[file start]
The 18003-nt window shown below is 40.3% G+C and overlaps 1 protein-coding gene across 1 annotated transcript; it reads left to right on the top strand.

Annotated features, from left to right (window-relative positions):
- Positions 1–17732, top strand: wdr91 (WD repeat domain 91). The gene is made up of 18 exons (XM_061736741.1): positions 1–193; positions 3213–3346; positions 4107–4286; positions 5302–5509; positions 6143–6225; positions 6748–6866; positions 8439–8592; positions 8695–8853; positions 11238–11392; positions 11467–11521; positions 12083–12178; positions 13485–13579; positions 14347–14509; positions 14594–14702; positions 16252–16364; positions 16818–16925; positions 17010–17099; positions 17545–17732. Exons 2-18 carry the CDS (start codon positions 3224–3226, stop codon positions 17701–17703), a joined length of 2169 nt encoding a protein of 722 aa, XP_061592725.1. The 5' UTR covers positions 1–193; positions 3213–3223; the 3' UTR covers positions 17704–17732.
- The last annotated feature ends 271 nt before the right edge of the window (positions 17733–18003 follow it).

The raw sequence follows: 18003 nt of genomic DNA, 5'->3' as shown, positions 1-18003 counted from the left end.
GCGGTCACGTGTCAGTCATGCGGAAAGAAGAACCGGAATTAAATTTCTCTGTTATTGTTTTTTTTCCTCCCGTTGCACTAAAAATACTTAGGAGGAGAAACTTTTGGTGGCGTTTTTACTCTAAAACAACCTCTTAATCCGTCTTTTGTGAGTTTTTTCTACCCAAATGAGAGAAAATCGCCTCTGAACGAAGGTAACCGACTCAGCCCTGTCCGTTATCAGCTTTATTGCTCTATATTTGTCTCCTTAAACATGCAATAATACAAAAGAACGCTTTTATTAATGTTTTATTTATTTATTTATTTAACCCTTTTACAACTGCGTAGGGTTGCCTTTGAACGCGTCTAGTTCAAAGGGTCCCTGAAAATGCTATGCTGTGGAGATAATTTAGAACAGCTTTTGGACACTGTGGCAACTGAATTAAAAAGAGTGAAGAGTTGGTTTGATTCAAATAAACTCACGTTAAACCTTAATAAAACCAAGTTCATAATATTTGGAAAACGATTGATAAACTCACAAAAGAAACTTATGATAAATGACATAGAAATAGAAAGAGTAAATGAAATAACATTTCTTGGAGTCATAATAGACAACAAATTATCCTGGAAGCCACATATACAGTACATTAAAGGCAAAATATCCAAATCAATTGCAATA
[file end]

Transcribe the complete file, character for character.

The 18003-nt window shown below is 40.3% G+C and overlaps 1 protein-coding gene across 1 annotated transcript; it reads left to right on the top strand.

Annotated features, from left to right (window-relative positions):
- Positions 1–17732, top strand: wdr91 (WD repeat domain 91). The gene is made up of 18 exons (XM_061736741.1): positions 1–193; positions 3213–3346; positions 4107–4286; positions 5302–5509; positions 6143–6225; positions 6748–6866; positions 8439–8592; positions 8695–8853; positions 11238–11392; positions 11467–11521; positions 12083–12178; positions 13485–13579; positions 14347–14509; positions 14594–14702; positions 16252–16364; positions 16818–16925; positions 17010–17099; positions 17545–17732. Exons 2-18 carry the CDS (start codon positions 3224–3226, stop codon positions 17701–17703), a joined length of 2169 nt encoding a protein of 722 aa, XP_061592725.1. The 5' UTR covers positions 1–193; positions 3213–3223; the 3' UTR covers positions 17704–17732.
- The last annotated feature ends 271 nt before the right edge of the window (positions 17733–18003 follow it).

The raw sequence follows: 18003 nt of genomic DNA, 5'->3' as shown, positions 1-18003 counted from the left end.
GCGGTCACGTGTCAGTCATGCGGAAAGAAGAACCGGAATTAAATTTCTCTGTTATTGTTTTTTTTCCTCCCGTTGCACTAAAAATACTTAGGAGGAGAAACTTTTGGTGGCGTTTTTACTCTAAAACAACCTCTTAATCCGTCTTTTGTGAGTTTTTTCTACCCAAATGAGAGAAAATCGCCTCTGAACGAAGGTAACCGACTCAGCCCTGTCCGTTATCAGCTTTATTGCTCTATATTTGTCTCCTTAAACATGCAATAATACAAAAGAACGCTTTTATTAATGTTTTATTTATTTATTTATTTAACCCTTTTACAACTGCGTAGGGTTGCCTTTGAACGCGTCTAGTTCAAAGGGTCCCTGAAAATGCTATGCTGTGGAGATAATTTAGAACAGCTTTTGGACACTGTGGCAACTGAATTAAAAAGAGTGAAGAGTTGGTTTGATTCAAATAAACTCACGTTAAACCTTAATAAAACCAAGTTCATAATATTTGGAAAACGATTGATAAACTCACAAAAGAAACTTATGATAAATGACATAGAAATAGAAAGAGTAAATGAAATAACATTTCTTGGAGTCATAATAGACAACAAATTATCCTGGAAGCCACATATACAGTACATTAAAGGCAAAATATCCAAATCAATTGCAATA